March 12, 2019 (LifeSiteNews) – Many Catholics today, concerned about the widespread distortion of the idea of development of doctrine, have come to realize that John Henry Cardinal Newman, whose canonization Pope Francis approved on Feb. 12, may be counted as an ally.
While Newman’s own account of this development is not immune from criticism, he nevertheless clearly affirms the immutability of the apostolic deposit of faith and the requirement of complete consistency of any later definition or explanation of a truth with all that has already been held and taught about that truth. In other words, Newman adhered to St. Vincent of Lérins’s assumption that if doctrine is to grow or make progress, it can do so only “according to the same meaning and the same judgment,” in eodem sensu eademque sententia—a statement that has been repeated countless times in magisterial documents, down to recent times. Any other kind of change is a mutatio or corruption.
Newman was anxious about such corruption taking place at the First Vatican Council concerning the proposed definition of papal infallibility—a belief on which he thought the less said, the better, not because he did not accept the pope as the God-given teacher of Christians and the final court of appeal, but because he knew that a party of “ultramontanes” was busy pushing a theologically unsound, philosophically unreasonable, historically untenable, and ecclesiastically damaging version of papal inerrancy that threatened to confuse the pope’s office with divine revelation itself, rather than seeing him more modestly as the guardian of tradition and the arbiter of controversy.
Considering the fact that it may be none other than Pope Francis who canonizes John Henry Newman, we might find the following excerpt from one of Newman’s letters ironic and timely. On August 21, 1870, a little over a month after the July 18 promulgation of Pastor Aeternus, Newman wrote to his dear friend Ambrose St. John:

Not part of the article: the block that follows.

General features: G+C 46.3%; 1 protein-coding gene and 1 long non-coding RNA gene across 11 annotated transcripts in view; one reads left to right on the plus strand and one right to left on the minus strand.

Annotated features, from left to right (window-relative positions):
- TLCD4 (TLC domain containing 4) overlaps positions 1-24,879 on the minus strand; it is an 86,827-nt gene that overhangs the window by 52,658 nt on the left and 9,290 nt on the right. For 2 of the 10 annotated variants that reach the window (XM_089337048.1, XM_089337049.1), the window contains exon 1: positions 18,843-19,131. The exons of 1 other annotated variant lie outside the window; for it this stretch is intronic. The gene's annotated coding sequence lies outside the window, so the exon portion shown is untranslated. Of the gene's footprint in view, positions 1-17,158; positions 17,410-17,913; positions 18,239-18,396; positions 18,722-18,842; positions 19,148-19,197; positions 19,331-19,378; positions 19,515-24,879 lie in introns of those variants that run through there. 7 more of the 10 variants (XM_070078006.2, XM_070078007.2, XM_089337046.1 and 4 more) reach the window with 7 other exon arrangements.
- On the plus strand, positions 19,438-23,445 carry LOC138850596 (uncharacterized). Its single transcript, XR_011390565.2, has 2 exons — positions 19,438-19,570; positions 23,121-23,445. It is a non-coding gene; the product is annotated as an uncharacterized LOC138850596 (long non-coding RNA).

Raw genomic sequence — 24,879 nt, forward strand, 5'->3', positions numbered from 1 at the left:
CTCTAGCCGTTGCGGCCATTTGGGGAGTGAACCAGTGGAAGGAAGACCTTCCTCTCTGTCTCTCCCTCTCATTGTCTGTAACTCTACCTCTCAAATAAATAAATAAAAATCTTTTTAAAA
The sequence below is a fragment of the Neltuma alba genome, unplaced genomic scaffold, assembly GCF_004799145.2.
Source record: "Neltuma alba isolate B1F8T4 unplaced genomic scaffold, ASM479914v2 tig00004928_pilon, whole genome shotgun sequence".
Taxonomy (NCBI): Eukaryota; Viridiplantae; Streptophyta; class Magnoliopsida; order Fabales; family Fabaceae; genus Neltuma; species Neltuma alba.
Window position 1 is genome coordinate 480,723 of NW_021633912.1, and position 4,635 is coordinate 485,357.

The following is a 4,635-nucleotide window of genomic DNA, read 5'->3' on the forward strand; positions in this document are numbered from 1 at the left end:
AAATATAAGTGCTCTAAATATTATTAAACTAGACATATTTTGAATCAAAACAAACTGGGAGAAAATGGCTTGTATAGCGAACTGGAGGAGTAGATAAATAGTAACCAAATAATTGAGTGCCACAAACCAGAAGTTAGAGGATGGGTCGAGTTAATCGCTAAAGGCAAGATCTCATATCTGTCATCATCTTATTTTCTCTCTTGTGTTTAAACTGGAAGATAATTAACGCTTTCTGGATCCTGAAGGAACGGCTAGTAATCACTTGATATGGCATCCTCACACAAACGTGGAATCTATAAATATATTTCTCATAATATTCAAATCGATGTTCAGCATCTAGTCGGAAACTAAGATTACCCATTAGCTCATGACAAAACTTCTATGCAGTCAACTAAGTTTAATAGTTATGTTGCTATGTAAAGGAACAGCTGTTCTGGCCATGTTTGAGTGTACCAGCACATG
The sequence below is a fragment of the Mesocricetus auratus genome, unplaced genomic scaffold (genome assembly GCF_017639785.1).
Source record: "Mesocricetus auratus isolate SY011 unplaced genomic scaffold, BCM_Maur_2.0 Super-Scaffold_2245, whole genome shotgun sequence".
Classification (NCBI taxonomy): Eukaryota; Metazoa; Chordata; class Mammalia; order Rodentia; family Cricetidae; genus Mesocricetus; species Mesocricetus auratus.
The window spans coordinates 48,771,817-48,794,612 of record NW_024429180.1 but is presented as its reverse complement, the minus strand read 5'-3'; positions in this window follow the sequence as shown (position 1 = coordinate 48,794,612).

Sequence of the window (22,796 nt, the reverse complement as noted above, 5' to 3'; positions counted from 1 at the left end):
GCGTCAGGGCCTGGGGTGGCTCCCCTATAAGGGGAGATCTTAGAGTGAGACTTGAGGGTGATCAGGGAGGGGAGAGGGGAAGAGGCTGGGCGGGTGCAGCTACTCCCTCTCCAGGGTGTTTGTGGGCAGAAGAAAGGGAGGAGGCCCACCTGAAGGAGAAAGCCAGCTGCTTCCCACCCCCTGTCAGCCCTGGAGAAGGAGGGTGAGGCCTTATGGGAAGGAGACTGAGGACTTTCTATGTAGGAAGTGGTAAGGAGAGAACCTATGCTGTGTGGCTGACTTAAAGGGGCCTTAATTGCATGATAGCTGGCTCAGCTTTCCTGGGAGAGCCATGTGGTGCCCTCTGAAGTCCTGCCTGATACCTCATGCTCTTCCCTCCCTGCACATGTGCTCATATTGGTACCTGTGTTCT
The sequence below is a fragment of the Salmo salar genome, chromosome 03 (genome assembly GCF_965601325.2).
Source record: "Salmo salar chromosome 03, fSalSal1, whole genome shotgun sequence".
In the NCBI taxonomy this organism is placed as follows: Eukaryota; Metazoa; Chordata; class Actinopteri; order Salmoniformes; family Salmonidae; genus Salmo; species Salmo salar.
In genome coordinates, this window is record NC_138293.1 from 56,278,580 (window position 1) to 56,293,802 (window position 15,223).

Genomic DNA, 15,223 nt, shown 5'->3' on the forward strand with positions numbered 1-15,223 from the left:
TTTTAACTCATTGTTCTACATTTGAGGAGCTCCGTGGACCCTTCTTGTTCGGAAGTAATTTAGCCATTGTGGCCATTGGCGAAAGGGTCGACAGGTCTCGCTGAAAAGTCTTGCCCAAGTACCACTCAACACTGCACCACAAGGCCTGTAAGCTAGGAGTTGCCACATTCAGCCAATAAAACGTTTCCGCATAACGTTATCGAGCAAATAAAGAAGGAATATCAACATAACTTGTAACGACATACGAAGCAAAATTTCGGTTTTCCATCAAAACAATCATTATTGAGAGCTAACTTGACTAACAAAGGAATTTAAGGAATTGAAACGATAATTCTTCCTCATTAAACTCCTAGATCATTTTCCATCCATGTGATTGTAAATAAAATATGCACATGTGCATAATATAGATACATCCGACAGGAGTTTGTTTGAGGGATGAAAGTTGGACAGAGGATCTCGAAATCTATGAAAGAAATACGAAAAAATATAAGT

I have various things to say about the Definition . . . [T]o me the serious thing is this, that, whereas it has not been usual to pass definition except in case of urgent and definite necessity, this definition, while it gives the Pope power, creates for him, in the very act of doing so, a precedent and a suggestion to use his power without necessity, when ever he will, when not called on to do so. I am telling people who write to me to have confidence—but I don’t know what I shall say to them, if the Pope did so act. And I am afraid moreover, that the tyrant majority [NB: this is how Newman refers to the bishops at Vatican I who voted for the definition!] is still aiming at enlarging the province of Infallibility. I can only say if all this takes place, we shall in matter of fact be under a new dispensation. But we must hope, for one is obliged to hope it, that the Pope will be driven from Rome, and will not continue the Council, or that there will be another Pope. It is sad he should force us to such wishes. Our friends seem to me to have made the fight at Rome something of a game or prize fight—but I may be wrong.
It is striking to see a soon-to-be-canonized saint entertaining such deep misgivings about an ecumenical Council lawfully convoked, about conciliar acts lawfully promulgated, and especially about the reigning Pope, who he hopes will be driven out of Rome or be replaced by a better Pope. Those who today have misgivings about the convoking of Vatican II by John XXIII, about various and sundry elements in the sixteen conciliar documents issued under Paul VI, and about the conduct of Pope Francis may take comfort in knowing that such difficulties of mind and problems of conscience are not incompatible with the Catholic Faith or with the foundational virtues of humility and obedience.